I am a cynic. I have this deep distrust of authority, in any shape, form or style. From the bottom of my heart I believe that there is no such thing as a Good Samaritan. It is a product of a lazy, over-active psychologists imagination.
This same cynicism carries over to our present day government. When Mr. Musharraf came to power, his style, action and language branded him in my eyes as another power-hungry self-supremist. With the added aura of all those rumors we all heard about him is he Muslim does he drink (hey, I’m human of course I pay attention to rumors!!) he was if not worst than all the rest then at least on par with them.
Then came September 11th. We all knew that it meant bad news for Pakistan. (And if it didn’t at the time our ever-vigilant maulvi would ensure that it did.) It was history repeating itself all over again. Of course India was going to try to seize the advantage the situation provided. The question would be what would, (and could), we do about it.
Words were exchanged. Then came the handshake (wonderful move dear chap!) and even then I honestly didn’t believe that Musharraf had it in him to be good for our nation.
With the start of the troop amassment across the Indo-Pakistan border and the LoC, we all finally started to get a little okay more than a little worried. Anti-aircraft guns were deployed on the roofs of major buildings and that was real scary, especially to people of my generation, for whom war was something in the history books or on CNN. It was actually becoming something that could turn into reality. The topic of our lunch conversations would invariably boil down to one question Will there be war?
On the 13th of January, we heard the Musharraf was going to address the nation. It was widely being branded (despite Mr. Powells advice to the contrary) that this speech was going to decide whether war was going to start tomorrow or not. I had stopped listening to Presidents speech a long time ago (I think the last one I heard was when he first came to power), but well, I couldn’t be human and NOT be interested in what he was going to say. So, at 7:30, the whole family gathered around the TV set (I went home from work early just for the fact would you believe). First came the recitation from the Holy Quran (one should always try to guess the gist of a speech by what Ayat is read an ignoramus attempt to spiritually defend his next move); then the National Anthem and then Musharraf started speaking.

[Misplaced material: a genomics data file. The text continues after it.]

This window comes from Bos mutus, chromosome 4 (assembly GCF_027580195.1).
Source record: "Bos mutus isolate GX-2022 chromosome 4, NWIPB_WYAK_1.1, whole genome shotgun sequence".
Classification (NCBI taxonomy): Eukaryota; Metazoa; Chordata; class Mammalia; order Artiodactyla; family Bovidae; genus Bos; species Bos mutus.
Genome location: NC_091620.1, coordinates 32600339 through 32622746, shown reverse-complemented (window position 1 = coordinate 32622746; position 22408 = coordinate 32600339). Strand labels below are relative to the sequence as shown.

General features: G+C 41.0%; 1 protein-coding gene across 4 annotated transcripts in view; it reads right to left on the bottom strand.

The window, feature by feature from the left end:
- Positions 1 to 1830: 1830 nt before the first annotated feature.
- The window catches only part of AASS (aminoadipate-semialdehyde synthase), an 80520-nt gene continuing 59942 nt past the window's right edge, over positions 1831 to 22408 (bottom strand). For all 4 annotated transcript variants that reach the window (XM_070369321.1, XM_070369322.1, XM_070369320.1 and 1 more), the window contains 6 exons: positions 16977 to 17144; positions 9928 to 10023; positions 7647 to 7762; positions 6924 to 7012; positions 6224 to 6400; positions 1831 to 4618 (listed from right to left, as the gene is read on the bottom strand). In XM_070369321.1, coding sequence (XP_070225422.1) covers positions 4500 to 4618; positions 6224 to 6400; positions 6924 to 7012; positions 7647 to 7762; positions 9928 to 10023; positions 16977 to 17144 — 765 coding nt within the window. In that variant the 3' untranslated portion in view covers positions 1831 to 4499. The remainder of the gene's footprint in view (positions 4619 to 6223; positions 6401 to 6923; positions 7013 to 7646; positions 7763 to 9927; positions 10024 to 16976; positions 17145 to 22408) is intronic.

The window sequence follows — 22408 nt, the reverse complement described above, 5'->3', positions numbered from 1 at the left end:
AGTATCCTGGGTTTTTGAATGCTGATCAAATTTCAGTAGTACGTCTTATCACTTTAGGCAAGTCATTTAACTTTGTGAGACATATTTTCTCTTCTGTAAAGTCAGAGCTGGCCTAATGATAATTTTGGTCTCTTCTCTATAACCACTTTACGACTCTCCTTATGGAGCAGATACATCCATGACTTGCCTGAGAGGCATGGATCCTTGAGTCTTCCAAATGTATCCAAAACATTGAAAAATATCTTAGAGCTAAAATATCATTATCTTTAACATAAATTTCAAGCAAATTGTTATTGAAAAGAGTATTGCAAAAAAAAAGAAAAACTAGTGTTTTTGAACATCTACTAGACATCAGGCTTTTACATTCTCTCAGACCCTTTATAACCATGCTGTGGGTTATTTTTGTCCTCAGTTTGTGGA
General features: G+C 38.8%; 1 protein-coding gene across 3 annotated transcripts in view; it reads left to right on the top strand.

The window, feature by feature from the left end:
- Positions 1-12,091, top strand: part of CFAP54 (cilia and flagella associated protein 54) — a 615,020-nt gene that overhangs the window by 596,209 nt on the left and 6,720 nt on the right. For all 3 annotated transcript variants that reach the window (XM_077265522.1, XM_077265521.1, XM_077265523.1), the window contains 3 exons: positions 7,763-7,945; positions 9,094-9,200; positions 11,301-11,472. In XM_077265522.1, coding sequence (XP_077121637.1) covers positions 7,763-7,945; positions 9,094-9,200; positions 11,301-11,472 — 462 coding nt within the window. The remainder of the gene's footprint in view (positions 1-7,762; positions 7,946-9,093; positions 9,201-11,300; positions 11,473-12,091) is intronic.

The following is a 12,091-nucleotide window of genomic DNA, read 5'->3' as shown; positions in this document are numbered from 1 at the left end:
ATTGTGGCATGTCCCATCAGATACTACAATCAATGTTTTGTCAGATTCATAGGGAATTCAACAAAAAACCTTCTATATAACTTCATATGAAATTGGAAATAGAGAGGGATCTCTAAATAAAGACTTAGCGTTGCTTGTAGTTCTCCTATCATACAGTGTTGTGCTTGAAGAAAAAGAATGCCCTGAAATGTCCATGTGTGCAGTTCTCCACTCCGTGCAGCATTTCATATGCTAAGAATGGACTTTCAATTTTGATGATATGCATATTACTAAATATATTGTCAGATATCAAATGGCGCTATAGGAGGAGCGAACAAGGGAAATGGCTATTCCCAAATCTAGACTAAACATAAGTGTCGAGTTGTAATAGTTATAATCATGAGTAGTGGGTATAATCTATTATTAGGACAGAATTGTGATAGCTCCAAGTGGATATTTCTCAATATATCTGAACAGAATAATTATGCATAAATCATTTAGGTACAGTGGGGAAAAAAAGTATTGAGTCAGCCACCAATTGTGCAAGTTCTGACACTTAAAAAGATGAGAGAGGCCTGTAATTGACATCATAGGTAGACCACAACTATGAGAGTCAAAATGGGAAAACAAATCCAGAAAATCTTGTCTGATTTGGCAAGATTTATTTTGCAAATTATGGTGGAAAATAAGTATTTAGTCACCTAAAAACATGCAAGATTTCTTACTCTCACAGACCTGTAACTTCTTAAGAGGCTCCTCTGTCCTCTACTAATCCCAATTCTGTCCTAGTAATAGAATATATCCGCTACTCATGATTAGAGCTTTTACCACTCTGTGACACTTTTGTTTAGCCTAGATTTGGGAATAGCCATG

Wow! Did he start speaking! The first thing that grabbed me was the fact that he jumped right into it. No apologetic stance, no beating around the bush (I hate that phrase but it does describe an awful lot). He gave it to them! To all of them .He gave it to the Indians, to the religious wanna-be, to the nosey Americans. He said the exact right thing in the exact right way. I would really like to meet his speech-writer. (Half of the time he was visibly reading from hand written notes he can actually think for himself could that be possible?)
Now for the obvious question they were words and good words and strong words and needed words but will they be enough? Wajpaiy and his camp are already screaming the obvious. Words are not enough. They demand action. And so do we. Musharraf has finally managed to gain respect (albeit grudgingly) from me. He would really go up a few notches if he managed to actually do some of the things hes claimed he will.